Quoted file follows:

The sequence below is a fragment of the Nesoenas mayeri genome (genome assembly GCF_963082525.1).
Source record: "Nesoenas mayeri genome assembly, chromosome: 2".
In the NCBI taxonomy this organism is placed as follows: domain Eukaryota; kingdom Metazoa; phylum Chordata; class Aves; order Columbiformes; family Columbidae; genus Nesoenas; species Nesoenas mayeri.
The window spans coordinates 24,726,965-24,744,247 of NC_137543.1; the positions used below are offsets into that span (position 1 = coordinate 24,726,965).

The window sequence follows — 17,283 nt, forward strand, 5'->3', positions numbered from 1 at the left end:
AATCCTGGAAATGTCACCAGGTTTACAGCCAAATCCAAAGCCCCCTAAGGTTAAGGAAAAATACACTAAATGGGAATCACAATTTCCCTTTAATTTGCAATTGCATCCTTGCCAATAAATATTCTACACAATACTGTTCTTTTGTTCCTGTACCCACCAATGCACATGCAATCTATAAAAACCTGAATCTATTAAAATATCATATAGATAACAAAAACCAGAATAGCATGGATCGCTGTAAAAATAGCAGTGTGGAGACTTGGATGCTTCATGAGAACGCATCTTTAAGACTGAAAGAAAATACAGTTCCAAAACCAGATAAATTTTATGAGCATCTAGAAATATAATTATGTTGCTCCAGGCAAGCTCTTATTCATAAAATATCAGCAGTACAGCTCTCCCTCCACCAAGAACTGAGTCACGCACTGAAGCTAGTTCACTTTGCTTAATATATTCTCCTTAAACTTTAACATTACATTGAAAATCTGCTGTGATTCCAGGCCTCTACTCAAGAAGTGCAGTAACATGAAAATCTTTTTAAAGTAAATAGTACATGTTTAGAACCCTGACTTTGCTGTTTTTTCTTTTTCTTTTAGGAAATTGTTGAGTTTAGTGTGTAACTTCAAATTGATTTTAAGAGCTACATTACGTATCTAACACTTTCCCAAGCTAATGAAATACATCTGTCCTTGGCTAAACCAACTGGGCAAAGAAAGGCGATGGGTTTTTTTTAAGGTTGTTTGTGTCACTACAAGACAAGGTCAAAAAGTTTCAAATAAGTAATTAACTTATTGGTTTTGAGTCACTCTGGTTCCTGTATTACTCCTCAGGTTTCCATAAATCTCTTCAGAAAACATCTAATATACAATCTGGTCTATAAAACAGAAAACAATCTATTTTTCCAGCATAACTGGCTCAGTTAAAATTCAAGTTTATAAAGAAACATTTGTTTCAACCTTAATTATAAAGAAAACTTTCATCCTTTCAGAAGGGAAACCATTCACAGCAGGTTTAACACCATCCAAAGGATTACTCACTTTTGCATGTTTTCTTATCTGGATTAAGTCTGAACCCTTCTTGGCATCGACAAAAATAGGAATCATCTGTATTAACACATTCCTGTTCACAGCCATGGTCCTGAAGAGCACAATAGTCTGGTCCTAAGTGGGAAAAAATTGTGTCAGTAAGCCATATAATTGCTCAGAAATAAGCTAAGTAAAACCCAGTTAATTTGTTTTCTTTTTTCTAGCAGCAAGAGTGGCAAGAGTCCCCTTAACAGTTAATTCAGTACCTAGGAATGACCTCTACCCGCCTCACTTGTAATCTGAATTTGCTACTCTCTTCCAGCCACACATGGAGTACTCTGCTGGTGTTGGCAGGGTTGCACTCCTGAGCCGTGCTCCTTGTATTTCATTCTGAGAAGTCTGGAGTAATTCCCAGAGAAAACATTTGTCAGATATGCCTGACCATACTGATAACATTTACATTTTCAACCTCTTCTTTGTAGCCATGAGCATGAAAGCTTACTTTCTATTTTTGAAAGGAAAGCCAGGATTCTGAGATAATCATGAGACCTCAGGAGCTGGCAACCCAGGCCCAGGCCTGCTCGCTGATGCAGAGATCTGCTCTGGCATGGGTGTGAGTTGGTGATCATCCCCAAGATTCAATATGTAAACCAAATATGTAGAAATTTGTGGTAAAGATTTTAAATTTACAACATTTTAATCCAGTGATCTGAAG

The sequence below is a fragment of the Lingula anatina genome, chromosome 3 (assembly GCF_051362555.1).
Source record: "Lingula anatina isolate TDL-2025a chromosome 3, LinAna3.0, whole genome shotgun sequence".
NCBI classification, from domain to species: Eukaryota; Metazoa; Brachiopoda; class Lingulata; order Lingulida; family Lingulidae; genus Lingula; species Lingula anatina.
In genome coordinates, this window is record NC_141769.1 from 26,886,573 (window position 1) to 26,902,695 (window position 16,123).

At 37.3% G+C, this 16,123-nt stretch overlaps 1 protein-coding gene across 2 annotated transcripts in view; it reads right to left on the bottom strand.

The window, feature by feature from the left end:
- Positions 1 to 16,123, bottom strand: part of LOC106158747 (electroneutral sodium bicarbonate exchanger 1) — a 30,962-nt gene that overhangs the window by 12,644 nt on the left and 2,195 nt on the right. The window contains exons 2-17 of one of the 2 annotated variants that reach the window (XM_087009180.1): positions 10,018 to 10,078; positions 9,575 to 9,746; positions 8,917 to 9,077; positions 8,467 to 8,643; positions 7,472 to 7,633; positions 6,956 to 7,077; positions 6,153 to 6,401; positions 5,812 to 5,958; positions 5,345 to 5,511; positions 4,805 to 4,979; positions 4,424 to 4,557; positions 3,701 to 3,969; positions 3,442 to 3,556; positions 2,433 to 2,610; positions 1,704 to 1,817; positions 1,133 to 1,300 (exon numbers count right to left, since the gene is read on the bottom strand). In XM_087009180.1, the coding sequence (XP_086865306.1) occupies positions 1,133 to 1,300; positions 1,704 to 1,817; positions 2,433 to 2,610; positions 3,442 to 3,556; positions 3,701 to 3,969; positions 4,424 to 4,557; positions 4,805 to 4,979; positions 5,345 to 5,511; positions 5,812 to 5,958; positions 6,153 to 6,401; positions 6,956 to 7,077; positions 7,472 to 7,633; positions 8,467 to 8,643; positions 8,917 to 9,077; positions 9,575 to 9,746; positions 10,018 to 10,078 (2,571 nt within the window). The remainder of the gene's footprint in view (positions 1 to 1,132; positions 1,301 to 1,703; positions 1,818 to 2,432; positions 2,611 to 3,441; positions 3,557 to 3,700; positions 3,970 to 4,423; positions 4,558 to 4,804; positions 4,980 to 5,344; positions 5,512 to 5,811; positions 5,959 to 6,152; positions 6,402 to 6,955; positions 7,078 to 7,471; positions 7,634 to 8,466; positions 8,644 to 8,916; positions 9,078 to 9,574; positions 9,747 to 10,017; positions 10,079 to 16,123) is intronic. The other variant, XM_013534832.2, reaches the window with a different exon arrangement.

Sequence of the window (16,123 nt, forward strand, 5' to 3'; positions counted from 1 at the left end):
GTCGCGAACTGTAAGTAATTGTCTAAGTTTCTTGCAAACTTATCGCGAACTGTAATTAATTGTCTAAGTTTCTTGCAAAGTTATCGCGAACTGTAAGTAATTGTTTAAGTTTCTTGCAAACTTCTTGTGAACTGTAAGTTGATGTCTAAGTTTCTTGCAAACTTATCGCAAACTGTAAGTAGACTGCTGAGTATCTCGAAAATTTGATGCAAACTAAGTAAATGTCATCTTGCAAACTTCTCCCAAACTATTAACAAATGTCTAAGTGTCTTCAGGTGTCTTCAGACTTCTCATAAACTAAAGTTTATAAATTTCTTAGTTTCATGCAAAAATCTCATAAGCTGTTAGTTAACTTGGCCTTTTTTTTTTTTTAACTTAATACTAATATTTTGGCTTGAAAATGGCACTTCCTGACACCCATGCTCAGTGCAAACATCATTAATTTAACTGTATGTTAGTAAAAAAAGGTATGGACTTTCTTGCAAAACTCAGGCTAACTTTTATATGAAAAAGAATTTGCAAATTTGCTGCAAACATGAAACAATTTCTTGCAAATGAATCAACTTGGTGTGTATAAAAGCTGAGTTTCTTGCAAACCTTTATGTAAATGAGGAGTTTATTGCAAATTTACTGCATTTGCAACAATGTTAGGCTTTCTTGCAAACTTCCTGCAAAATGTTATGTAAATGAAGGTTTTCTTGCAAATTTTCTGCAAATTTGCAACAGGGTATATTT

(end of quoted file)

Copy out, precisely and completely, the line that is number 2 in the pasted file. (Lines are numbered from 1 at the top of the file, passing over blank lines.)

Source record: "Nesoenas mayeri genome assembly, chromosome: 2".